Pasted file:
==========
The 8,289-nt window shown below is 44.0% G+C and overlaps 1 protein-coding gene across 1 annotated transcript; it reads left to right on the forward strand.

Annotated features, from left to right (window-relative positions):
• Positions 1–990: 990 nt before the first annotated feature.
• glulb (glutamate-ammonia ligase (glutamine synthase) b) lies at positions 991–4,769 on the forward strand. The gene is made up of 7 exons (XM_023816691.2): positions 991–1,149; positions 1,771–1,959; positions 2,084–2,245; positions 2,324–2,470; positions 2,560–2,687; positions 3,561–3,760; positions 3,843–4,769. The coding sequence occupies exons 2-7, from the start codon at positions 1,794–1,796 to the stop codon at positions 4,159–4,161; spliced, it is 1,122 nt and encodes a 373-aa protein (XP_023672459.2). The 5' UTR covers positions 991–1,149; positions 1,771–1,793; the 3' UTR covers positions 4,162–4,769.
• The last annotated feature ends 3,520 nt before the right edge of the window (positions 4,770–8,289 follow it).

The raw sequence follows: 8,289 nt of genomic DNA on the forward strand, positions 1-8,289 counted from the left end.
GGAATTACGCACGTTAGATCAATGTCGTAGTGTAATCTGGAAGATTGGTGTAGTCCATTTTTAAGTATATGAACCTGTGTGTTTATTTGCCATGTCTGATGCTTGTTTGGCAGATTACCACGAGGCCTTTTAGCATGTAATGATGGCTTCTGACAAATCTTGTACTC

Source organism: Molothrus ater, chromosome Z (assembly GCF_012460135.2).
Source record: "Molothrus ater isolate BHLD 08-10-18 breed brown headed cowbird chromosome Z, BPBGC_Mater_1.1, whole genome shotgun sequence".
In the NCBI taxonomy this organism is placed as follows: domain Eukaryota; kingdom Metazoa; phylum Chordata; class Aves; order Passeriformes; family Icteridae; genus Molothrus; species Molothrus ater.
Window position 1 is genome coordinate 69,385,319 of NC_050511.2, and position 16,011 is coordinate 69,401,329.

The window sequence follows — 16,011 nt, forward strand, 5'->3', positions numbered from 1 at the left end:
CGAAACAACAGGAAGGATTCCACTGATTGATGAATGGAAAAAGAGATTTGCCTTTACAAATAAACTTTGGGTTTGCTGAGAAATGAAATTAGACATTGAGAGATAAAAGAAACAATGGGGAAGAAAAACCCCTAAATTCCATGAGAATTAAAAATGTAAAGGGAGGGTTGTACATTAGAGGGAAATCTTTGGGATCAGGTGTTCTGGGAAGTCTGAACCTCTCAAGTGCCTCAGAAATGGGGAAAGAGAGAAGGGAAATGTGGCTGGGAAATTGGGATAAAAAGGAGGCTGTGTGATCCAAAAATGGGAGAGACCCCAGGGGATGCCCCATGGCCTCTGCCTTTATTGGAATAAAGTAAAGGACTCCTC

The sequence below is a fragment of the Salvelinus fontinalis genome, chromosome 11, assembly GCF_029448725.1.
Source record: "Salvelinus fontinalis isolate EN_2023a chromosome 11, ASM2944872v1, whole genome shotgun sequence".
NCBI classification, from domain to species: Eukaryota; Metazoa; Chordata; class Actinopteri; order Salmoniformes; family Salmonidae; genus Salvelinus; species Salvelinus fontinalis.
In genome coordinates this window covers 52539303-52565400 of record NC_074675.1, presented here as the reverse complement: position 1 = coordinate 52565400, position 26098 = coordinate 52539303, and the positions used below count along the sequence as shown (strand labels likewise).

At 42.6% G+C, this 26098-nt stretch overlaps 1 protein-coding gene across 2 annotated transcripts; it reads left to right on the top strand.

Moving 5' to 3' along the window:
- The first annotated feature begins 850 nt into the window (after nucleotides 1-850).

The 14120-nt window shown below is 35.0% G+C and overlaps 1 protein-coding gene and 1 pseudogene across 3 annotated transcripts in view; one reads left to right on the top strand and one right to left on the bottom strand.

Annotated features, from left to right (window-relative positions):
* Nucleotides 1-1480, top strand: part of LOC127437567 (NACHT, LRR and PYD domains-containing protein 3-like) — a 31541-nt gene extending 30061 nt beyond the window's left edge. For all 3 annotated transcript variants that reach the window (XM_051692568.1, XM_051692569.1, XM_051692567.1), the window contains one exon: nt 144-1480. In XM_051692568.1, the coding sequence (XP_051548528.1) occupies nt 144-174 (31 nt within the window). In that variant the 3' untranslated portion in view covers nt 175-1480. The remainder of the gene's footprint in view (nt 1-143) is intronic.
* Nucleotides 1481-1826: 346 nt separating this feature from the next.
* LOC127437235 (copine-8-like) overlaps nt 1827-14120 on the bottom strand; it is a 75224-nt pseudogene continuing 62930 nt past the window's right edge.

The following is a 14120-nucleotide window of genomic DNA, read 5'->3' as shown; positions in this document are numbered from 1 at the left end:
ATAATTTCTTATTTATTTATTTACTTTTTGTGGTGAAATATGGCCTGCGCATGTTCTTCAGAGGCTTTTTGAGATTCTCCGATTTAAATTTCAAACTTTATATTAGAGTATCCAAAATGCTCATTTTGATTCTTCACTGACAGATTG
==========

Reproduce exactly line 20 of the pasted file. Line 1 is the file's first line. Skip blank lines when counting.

- The first annotated feature begins 850 nt into the window (after nucleotides 1-850).